Proposed methodology for Reviewing Vision 2030

Hardly its publication along with the Budget 2017-2018, the Vision 2030 is presently being revised in view of accommodating new development initiatives which were not envisaged at the time of its conception. It is true that long-term perspective planning is fraught with a lot of uncertainties, but nonetheless warrants in-depth critical thinking and analysis. As such, the task is not an easy one and cannot be accomplished within a short span of time. The formulation of such a vision demands a highly professional approach with the support of a full-fledged dedicated team.

Critics consider it a big political blunder to have dismantled the former Ministry of Economic Planning & Development (MEPD) and merged it with the Ministry of Finance (MOF) to implement the Programme-based Budgeting (PBB) as it has not produced the desired outcome, taking on board that each entity has its own area of specialization. Through its course of time, MEPD has garnered the necessary institutional capacity in charting the way forward, relying heavily on its sector specialists, whereas MOF, with its focus on budget preparation and enforcement of fiscal discipline, falls short of the appropriate planning capability. It should be highlighted that the Strategic Policy Unit which was set up under the aegis of the Prime Minister’s Office to come up with a new economic vision also failed to deliver due to lack of strong leadership at the head.

Much concern is now being expressed relating to poor planning, bad decisions and realistic vision.

The absence of cross-sectoral diagnosis is felt at all levels. Poor consultation and too much political intervention are major hurdles. Had MEPD still been there and allowed to operate autonomously, as in the time of Mr R. Bheenick, a number of bottlenecks could have been sorted out. It is true that there has never been any economic miracle (this was purely a political slogan), but rather a set of favourable conditions that ignited the economic boom.

The main thrust of Vision 2030 is to enable the country to move away from the middle income trap and to graduate into a high income economy, generating an annual real growth rate of around 6 per cent. At present, the Gross Domestic Product (GDP) is around Rs 460 billion and growth rate has stagnated at slightly less than 4 per cent, but is expected to rise significantly with the implementation of sizable projects, spearheaded by the construction sector. But it is unlikely that we will attain an annual real growth rate of 6 per cent. Another area of serious concern is the low rate of private investment forecasted at some 6 per cent of GDP. Another worrying feature is that social dimension of development has suffered a bit of neglect in the overall macro-economic development framework.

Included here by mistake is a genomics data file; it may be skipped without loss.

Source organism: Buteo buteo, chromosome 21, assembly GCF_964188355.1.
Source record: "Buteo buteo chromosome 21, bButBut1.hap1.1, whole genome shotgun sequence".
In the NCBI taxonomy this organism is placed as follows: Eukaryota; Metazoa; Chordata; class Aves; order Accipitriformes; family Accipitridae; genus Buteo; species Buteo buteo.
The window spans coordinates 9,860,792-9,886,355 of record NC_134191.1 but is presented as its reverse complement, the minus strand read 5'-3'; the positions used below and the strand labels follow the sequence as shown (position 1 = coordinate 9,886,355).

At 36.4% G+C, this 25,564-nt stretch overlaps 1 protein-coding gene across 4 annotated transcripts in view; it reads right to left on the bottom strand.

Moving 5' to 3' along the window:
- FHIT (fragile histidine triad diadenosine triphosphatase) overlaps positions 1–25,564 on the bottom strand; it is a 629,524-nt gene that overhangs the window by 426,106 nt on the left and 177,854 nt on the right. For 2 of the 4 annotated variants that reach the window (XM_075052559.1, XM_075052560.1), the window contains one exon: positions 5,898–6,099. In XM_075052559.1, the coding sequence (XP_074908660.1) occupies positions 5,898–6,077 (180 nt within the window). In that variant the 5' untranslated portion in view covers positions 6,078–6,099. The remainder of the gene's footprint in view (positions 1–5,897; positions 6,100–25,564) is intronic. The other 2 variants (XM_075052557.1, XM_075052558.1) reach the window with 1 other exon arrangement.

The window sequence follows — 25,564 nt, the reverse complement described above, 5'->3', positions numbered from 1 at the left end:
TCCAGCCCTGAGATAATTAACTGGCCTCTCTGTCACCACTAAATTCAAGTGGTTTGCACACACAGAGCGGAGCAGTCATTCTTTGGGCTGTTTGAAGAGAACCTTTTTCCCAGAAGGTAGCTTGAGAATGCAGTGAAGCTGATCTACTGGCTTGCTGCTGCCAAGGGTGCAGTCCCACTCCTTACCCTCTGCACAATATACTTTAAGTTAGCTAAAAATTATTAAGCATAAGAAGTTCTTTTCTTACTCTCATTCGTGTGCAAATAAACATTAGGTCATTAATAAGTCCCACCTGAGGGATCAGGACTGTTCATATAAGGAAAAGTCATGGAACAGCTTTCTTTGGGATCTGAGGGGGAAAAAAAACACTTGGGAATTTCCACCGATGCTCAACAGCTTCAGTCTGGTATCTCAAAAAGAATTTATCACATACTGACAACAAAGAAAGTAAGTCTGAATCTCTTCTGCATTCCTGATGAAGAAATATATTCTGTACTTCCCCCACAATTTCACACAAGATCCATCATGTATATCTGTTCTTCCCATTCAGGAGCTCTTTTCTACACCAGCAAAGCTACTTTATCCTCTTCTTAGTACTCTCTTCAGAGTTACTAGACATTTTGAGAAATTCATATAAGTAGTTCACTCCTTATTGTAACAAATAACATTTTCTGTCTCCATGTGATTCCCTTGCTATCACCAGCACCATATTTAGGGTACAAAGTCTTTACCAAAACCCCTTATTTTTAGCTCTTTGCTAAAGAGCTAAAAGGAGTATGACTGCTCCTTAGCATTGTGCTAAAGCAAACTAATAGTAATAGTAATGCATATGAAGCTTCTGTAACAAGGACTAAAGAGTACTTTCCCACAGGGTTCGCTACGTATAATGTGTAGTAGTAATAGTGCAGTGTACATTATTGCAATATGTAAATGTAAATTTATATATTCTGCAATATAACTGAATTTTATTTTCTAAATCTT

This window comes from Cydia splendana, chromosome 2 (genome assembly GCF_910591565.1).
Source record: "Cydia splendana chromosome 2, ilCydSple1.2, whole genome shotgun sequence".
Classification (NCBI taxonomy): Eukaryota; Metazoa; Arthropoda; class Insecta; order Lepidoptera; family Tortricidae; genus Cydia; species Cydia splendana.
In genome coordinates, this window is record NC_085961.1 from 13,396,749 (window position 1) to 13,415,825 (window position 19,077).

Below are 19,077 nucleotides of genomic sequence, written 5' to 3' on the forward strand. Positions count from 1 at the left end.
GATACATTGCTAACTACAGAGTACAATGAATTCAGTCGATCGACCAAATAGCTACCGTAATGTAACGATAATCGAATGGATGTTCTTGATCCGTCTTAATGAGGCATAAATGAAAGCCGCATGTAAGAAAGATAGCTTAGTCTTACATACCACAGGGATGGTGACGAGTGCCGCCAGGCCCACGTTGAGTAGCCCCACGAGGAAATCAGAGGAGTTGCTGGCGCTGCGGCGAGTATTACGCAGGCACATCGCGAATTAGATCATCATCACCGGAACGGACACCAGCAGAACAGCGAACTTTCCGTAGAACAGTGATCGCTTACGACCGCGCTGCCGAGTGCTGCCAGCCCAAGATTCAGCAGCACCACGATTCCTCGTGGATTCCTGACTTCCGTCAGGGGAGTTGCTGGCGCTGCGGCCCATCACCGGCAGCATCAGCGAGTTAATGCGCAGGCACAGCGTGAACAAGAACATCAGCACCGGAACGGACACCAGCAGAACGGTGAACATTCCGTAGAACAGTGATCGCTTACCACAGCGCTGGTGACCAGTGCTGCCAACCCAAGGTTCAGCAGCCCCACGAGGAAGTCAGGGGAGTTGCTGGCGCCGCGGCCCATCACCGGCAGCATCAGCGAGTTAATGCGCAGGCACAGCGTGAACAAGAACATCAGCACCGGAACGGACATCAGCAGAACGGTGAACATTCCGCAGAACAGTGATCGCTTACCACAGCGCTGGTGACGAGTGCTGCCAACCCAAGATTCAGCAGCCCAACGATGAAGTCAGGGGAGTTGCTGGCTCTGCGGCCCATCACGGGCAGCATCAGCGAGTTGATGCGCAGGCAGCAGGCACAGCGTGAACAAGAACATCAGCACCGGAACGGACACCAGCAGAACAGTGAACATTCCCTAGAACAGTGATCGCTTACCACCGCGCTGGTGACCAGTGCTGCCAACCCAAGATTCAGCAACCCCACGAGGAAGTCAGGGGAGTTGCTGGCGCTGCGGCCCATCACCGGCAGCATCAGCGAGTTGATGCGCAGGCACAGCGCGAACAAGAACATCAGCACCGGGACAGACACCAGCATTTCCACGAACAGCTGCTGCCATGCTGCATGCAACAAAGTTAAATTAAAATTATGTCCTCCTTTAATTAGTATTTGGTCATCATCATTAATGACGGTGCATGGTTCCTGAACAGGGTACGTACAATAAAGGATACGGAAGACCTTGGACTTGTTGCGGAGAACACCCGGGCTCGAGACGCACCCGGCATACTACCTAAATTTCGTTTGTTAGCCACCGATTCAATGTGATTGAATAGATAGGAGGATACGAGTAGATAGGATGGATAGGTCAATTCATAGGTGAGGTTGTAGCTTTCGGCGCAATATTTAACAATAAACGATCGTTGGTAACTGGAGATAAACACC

In the past, it was about making Mauritius a trillion-GDP economy by 2020 and transforming it into a duty-free island but none has materialized on account of total lack of Mauritian specificities and realities. This was again an empty political slogan and routine “effets d’annonces budgétaires”.

The methodology to revise Vision 2030 needs an overall revamping. On basis of Vision 2020, the following approach needs to be envisaged:

  • the elaboration of Vision 2030 should transcend political barriers and be reflective of national initiative, involving the participation of all relevant social partners/stakeholders/actors through intensive consultation and interaction;
  • the need to set up Thematic Committees chaired by persons including retired public officers fully conversant with the concerned sector and issues. The thematic committees should be multidisciplinary and comprise sector specialists;
  • Line ministries have to be reinforced with appropriate capacity building;
  • putting the right person in the right place;
  • the thematic committee should be free from political interference in the decision-making process;
  • seeking external technical assistance in specific areas where local expertise is lacking;
  • organisation of a national seminar to validate the draft report prior to submission to cabinet;
  • setting up of a High-Powered Committee for follow-up actions to ensure that progress is on track and propose remedial and corrective measures when required;
  • proposals should not be in terms of purely motherhood statements and descriptive but rather critical in nature, result-oriented and supported with key performance indicators;
  • publication of economic review on a regular basis to assess progress of objectives aimed at.

Actually, the planning process looks fragmented and dispersed and lacks coordination resulting in total chaos. Even, there are strong reservations as regards the mandate of the Economic Development Board (EDB). Will it be up to expectations and bridge the gap? History will tell us.

Former Economist and Analyst